• Action. What action did you take?
• Result. What was accomplished?
Address the question ‘Why should they care about what you did?’ The description should be detailed enough so it doesn’t appear too vague or general and the reader doesn’t have to guess. If you answered phones, how many calls did you make, Teachers can include how many classes or student they’ve taught, nurses can quantify number of patients.
About that Gap Year (or months)
You may know what you did last summer but your next employer doesn’t.
So, it is up to you to bring out your best (and downplay everything else). There’s enough negativity going around so there’s no need (and no room) to have any of that in your resume. Everyone knows how Covid-19 has been so devastating to business so you shouldn’t have to go into much detail if you were laid off during the pandemic. If you had to take care of a family member, experienced a Covid closure or RIF a line stating that would be enough without anyone holding that against you.
If you’ve been out of work because of illness, that’s understandable, but avoid revealing too much information which can be awkward, uncomfortable for the interviewer and irrelevant to the job. It’s discriminatory but health can also signal that you may be higher risk of taking more time off from work.
However, if you’ve been out of employment for a period of time, you need to show how that free time was used constructively. There are plenty of resources available online for professional development, certifications, training, networking and even volunteering that can show you were practicing or building skills useful in the workplace.
One thing that you should be able to do now is work remotely and that means it’s expected that you should know how to use any of the video conferencing, file sharing and project management software that’s in use now. If you don’t, now is the time for some self-directed training and get up to speed on what everyone is using now.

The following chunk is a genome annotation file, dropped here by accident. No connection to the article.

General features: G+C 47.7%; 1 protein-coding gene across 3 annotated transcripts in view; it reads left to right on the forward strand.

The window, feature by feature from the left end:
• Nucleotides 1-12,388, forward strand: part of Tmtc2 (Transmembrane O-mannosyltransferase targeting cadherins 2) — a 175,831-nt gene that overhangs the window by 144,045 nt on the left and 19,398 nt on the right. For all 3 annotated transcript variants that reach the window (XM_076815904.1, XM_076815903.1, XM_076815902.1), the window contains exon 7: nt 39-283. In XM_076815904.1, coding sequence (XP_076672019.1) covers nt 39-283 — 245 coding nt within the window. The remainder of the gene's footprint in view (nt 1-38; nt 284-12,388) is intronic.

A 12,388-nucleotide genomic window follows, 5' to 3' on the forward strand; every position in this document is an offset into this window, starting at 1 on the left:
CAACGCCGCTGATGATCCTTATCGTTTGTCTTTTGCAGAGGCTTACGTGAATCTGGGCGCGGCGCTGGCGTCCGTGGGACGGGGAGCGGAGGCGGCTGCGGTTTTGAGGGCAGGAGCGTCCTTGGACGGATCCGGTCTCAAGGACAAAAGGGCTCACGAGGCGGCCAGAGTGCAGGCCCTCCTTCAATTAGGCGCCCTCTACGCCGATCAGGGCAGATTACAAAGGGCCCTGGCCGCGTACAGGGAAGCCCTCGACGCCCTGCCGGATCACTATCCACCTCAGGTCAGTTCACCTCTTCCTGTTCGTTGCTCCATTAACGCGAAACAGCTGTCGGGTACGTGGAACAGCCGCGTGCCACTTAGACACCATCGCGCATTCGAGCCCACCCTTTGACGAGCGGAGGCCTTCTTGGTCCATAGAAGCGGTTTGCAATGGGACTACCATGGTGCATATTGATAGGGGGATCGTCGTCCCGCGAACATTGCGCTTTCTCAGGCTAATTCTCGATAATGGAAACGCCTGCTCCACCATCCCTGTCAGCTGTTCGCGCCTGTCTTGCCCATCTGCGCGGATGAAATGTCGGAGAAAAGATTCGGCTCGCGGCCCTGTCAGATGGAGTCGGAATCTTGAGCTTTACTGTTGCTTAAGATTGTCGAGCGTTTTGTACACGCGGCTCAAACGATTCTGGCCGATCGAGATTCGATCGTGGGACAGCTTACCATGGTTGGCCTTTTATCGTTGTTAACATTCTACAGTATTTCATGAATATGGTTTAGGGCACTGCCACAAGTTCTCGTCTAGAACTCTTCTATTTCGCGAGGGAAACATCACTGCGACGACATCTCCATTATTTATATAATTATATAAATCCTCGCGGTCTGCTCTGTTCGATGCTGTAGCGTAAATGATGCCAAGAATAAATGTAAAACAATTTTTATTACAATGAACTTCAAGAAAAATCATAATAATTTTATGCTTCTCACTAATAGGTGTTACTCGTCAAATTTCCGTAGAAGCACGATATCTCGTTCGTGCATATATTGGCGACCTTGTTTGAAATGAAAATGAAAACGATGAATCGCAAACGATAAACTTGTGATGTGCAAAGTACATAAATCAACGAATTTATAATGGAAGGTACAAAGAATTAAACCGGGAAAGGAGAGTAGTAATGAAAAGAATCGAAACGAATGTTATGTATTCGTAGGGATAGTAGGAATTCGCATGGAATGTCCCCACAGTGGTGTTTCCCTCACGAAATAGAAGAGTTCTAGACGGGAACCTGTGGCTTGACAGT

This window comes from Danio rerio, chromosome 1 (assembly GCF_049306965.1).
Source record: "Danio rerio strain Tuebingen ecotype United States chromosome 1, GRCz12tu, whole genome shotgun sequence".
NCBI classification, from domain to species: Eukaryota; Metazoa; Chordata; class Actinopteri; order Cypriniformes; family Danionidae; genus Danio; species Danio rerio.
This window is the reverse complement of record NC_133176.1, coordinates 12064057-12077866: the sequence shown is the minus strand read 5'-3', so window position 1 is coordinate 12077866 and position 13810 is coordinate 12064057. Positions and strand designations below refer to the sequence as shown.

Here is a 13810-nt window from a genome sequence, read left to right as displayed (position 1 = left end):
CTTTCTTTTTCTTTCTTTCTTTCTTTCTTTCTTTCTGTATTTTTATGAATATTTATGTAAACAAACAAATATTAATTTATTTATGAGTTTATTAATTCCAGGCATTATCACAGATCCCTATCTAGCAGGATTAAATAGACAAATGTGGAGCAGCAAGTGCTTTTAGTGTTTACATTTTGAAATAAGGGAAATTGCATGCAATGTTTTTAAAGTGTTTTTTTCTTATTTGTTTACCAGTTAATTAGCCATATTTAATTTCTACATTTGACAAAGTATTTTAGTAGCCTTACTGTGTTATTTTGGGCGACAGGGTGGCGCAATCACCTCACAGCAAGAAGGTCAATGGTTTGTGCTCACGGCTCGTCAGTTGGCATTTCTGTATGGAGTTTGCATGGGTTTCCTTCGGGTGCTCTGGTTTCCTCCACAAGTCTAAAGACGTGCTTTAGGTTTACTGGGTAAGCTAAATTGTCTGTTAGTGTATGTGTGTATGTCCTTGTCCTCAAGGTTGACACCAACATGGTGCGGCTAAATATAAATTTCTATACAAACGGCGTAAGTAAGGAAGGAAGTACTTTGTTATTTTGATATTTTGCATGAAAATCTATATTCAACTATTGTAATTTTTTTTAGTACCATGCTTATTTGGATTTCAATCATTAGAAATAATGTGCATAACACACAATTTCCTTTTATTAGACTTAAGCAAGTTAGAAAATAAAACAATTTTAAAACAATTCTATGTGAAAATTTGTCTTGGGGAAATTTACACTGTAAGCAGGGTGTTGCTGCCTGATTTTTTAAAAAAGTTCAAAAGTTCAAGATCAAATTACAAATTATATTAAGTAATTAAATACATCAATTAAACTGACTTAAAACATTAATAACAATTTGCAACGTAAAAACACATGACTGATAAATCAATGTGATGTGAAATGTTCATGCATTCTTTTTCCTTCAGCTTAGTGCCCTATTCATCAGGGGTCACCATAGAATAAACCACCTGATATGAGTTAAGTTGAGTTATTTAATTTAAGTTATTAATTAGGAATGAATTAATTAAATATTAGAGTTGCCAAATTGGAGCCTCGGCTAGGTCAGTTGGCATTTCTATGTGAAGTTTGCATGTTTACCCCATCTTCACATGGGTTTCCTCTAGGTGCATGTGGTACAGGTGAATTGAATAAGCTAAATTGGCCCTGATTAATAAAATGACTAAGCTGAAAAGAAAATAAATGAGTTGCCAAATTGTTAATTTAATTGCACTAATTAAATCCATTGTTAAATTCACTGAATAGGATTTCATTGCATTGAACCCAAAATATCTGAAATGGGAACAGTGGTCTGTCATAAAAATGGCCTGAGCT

You against the ATS Machine
Mid-size to large companies with enough resources may use Applicant Tracking Systems, so you’ll need to make some adjustments to make your resume electronically friendly. Your resume is scanned by the ATS for keywords that match the job posting. To appease the ATS gods, be diligent in using the same wording in your resume that’s found in the job description (even if it is misspelled). ATS are everywhere, but not that smart! For help, use Jobscan.co https://www.jobscan.co/ which can compare your resume to the job description and point out the keywords that should be in your resume.
To be safe, use .doc format as some ATS cannot take PDF. There should be instructions on how to upload documents so be careful to obey them!
While it’s certainly a real drag to customize according to each job posting, it will increase your chances of getting past the automated screening process. Remember, you’re not only up against the ATS but also dozens or hundreds of other applicants going for the same position. Don’t spray your resume to different positions like spam but, be the one who is sincere about putting in the effort it takes to get hired!
With 200 something different ATS application out there you can’t be sure what you’re going to be dealing with, but with the help of an experienced resume writing expert, you can be sure your resume will hold up against the toughest systems out there.
Can you use a Resume Template?
You may get a visual of a decent format using a template, but they are difficult to customize, could be outdated and what you see isn’t what you get, especially when the document is read by one of the many ATS software programs in use or is viewed through another browser/word processor/email or operating system.
Avoid getting screened out because your resume contained fancy formatting and was translated accidently into Wingdings or Cyrillic script. Instead, use something more universal (Arial or Calibri for example). A template may still be helpful if used for hardcopy only. However, prepare digital versions without the premade templates to feed the various ATS monsters lurking behind every job posting.
Cover letters – Still Useful?
You betcha. But only sometimes. A resume with a cover letter attached will most likely be rejected by an ATS, so do not attach it with your resume to upload – unless there are specific instructions to do so and that it will likely ask for them to be uploaded separately. Nor will it be read by most people, unless you are in the final selection stage.
Not a writer? Go find your friendly local resume writing pro to help you since you should be focusing on working on your employable skills.
Get a Pro – because you are one and you work with other professionals!
Cyracom, Caitlin Meek, Operations Recruiter